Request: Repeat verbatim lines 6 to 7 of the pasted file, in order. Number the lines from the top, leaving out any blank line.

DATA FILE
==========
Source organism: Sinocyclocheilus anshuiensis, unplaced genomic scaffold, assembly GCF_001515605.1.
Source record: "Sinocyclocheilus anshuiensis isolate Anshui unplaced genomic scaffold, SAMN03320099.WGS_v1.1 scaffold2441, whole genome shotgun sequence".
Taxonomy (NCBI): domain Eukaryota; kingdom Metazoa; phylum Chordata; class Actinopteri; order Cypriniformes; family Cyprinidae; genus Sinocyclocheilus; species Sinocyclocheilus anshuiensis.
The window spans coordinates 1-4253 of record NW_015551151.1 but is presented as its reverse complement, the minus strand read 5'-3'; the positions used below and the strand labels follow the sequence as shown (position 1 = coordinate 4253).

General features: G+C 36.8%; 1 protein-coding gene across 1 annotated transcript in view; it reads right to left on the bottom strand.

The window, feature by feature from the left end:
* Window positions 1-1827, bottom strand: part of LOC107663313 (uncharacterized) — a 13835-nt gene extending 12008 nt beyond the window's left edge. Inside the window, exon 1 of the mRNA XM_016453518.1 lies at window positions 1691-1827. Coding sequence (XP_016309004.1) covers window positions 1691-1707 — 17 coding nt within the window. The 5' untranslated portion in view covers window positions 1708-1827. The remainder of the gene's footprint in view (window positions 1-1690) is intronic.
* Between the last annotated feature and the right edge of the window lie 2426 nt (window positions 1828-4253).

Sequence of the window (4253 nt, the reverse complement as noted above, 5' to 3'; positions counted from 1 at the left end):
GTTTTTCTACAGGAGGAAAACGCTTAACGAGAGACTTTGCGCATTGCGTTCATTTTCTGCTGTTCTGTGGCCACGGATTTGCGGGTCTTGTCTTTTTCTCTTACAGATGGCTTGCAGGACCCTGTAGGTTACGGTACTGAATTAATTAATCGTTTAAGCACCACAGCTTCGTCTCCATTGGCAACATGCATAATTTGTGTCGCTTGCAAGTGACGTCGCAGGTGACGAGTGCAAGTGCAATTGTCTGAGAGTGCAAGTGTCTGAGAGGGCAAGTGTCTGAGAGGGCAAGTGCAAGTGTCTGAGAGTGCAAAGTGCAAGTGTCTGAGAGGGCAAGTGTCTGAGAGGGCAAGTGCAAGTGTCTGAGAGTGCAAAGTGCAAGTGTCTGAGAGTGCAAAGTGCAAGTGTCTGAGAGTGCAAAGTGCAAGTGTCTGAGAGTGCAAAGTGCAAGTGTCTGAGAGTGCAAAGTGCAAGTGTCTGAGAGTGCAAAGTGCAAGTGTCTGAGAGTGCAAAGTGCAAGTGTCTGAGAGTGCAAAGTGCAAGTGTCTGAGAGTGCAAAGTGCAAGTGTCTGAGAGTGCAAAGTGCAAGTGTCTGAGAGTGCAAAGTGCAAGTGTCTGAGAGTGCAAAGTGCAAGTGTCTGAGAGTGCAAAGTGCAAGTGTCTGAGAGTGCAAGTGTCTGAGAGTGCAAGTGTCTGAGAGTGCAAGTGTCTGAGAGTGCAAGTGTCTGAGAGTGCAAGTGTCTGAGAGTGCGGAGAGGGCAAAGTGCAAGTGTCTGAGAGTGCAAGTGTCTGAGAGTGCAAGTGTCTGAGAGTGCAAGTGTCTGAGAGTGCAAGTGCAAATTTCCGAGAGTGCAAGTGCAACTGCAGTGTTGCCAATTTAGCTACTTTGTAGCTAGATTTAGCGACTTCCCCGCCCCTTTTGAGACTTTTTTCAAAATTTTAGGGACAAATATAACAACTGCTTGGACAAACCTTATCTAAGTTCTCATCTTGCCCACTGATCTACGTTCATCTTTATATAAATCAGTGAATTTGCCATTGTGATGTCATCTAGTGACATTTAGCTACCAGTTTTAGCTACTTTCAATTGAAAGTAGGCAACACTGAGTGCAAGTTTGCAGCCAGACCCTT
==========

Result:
The window, feature by feature from the left end:
* Window positions 1-1827, bottom strand: part of LOC107663313 (uncharacterized) — a 13835-nt gene extending 12008 nt beyond the window's left edge. Inside the window, exon 1 of the mRNA XM_016453518.1 lies at window positions 1691-1827. Coding sequence (XP_016309004.1) covers window positions 1691-1707 — 17 coding nt within the window. The 5' untranslated portion in view covers window positions 1708-1827. The remainder of the gene's footprint in view (window positions 1-1690) is intronic.